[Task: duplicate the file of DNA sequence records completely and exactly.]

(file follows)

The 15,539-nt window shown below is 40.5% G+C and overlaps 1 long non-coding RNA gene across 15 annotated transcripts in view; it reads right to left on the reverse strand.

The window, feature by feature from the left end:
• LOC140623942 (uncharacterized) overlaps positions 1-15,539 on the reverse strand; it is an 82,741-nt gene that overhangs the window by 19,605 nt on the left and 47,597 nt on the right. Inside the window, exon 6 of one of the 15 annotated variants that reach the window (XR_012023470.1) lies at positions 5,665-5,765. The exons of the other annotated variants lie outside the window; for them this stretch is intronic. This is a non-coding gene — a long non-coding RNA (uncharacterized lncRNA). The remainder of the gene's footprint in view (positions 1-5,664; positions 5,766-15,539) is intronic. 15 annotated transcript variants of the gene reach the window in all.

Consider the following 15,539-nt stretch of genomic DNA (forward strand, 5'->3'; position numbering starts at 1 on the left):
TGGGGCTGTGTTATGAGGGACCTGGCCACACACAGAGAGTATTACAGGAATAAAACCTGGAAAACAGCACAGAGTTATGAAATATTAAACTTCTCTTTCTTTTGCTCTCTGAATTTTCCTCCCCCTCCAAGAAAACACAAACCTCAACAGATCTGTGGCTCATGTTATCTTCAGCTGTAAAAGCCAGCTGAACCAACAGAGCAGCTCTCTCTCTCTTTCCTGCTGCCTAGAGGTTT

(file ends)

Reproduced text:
The 15,539-nt window shown below is 40.5% G+C and overlaps 1 long non-coding RNA gene across 15 annotated transcripts in view; it reads right to left on the reverse strand.

The window, feature by feature from the left end:
• LOC140623942 (uncharacterized) overlaps positions 1-15,539 on the reverse strand; it is an 82,741-nt gene that overhangs the window by 19,605 nt on the left and 47,597 nt on the right. Inside the window, exon 6 of one of the 15 annotated variants that reach the window (XR_012023470.1) lies at positions 5,665-5,765. The exons of the other annotated variants lie outside the window; for them this stretch is intronic. This is a non-coding gene — a long non-coding RNA (uncharacterized lncRNA). The remainder of the gene's footprint in view (positions 1-5,664; positions 5,766-15,539) is intronic. 15 annotated transcript variants of the gene reach the window in all.

Consider the following 15,539-nt stretch of genomic DNA (forward strand, 5'->3'; position numbering starts at 1 on the left):
TGGGGCTGTGTTATGAGGGACCTGGCCACACACAGAGAGTATTACAGGAATAAAACCTGGAAAACAGCACAGAGTTATGAAATATTAAACTTCTCTTTCTTTTGCTCTCTGAATTTTCCTCCCCCTCCAAGAAAACACAAACCTCAACAGATCTGTGGCTCATGTTATCTTCAGCTGTAAAAGCCAGCTGAACCAACAGAGCAGCTCTCTCTCTCTTTCCTGCTGCCTAGAGGTTT